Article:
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Transport Layer Security (TLS) Handshake
  • Last Updated : 23 Jul, 2020

TLS is a data privacy and security protocol implemented for secure communication over internet. It usually encrypts communication between server and clients. TLS is a successor to Secure Socket Layer (SSL) protocol. SSL v3.0 and TLS v1.0 were very similar but it was replaced with TLS. You can also refer to Transport Layer Security (TLS).

A Transport Layer Security (TLS) connection is established via handshake.

TLS Handshake in action :


Figure – TLS Handshake


  1. With a TLS enabled service, a sender sends a ClientHello (as referred in protocol). This includes information about Client.
  2. Then server responds with ServerHello message (selecting highest version of TLS supported by Client) and then chooses a cipher suite from list in ClientHello message. The server also transmits its Digital certificate and a final ServerHelloDone message.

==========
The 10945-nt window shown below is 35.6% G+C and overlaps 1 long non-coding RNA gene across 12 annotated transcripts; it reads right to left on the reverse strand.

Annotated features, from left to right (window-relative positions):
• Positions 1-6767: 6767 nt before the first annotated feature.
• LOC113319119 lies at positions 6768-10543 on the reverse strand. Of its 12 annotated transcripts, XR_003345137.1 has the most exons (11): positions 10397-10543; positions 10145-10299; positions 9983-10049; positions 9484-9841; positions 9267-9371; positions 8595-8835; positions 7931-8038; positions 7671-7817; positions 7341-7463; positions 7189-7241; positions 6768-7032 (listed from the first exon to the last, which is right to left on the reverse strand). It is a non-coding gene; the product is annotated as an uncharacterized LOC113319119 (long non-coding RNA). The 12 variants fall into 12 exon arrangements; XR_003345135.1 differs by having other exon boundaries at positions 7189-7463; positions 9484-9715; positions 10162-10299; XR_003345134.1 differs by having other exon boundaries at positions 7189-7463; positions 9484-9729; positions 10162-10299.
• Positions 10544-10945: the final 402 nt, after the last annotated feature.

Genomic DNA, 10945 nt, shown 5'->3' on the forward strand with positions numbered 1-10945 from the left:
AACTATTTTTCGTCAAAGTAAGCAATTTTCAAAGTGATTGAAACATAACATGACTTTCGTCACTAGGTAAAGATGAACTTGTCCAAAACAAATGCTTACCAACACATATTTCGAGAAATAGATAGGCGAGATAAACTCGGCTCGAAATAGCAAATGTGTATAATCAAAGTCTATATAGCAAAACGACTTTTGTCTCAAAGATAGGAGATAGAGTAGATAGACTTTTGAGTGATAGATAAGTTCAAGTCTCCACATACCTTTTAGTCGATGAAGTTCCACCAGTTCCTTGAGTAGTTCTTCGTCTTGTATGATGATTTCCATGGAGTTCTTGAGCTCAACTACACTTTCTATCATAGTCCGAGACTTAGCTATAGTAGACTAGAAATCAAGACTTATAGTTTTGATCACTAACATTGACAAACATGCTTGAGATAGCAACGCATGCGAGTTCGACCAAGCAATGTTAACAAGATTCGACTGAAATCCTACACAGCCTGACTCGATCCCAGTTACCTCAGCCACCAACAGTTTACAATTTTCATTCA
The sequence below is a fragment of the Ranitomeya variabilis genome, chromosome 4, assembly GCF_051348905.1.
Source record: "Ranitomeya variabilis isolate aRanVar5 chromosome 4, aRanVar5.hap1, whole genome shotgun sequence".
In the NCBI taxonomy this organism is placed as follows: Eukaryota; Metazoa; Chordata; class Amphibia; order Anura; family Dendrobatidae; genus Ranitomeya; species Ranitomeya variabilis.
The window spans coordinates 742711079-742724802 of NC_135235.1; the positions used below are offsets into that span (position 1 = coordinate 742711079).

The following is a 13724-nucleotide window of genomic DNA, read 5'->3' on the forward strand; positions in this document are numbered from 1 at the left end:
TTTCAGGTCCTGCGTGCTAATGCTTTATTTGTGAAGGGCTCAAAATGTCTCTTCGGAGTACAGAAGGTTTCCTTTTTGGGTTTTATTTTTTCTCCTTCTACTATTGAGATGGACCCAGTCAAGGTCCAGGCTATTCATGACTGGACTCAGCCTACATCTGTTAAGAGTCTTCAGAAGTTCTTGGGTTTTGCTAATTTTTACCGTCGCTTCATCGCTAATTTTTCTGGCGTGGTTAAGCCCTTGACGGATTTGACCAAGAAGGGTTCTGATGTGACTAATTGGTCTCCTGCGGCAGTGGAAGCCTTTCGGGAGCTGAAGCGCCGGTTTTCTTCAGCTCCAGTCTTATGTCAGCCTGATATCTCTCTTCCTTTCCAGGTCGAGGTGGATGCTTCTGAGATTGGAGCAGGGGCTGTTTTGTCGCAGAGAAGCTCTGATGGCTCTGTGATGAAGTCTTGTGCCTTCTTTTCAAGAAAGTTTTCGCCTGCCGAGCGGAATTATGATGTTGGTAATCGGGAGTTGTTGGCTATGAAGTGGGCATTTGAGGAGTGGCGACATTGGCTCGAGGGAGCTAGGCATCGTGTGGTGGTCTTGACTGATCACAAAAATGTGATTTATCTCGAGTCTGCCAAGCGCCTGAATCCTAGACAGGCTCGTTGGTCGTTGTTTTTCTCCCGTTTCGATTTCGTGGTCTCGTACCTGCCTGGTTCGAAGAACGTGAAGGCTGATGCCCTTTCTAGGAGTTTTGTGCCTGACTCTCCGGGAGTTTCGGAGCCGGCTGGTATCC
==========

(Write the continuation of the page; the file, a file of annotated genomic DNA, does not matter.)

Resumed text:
3. Client validates certificate. Client then sends ClientKeyExchange message. Here client chooses a key exchange mechanism to securely establish a shared secret with server. Client also needs to send ChangeCipherSpec indicating that it is switching to secure communication now, which is finally followed by Finished message for indicating a successful handshake.
  4. Server replies with ChangeCipherSpec and an encrypted Finished message once shared secret is received.

Session key is Shared Symmetric Encryption Key used in TLS sessions to encrypt data being sent back and forth.

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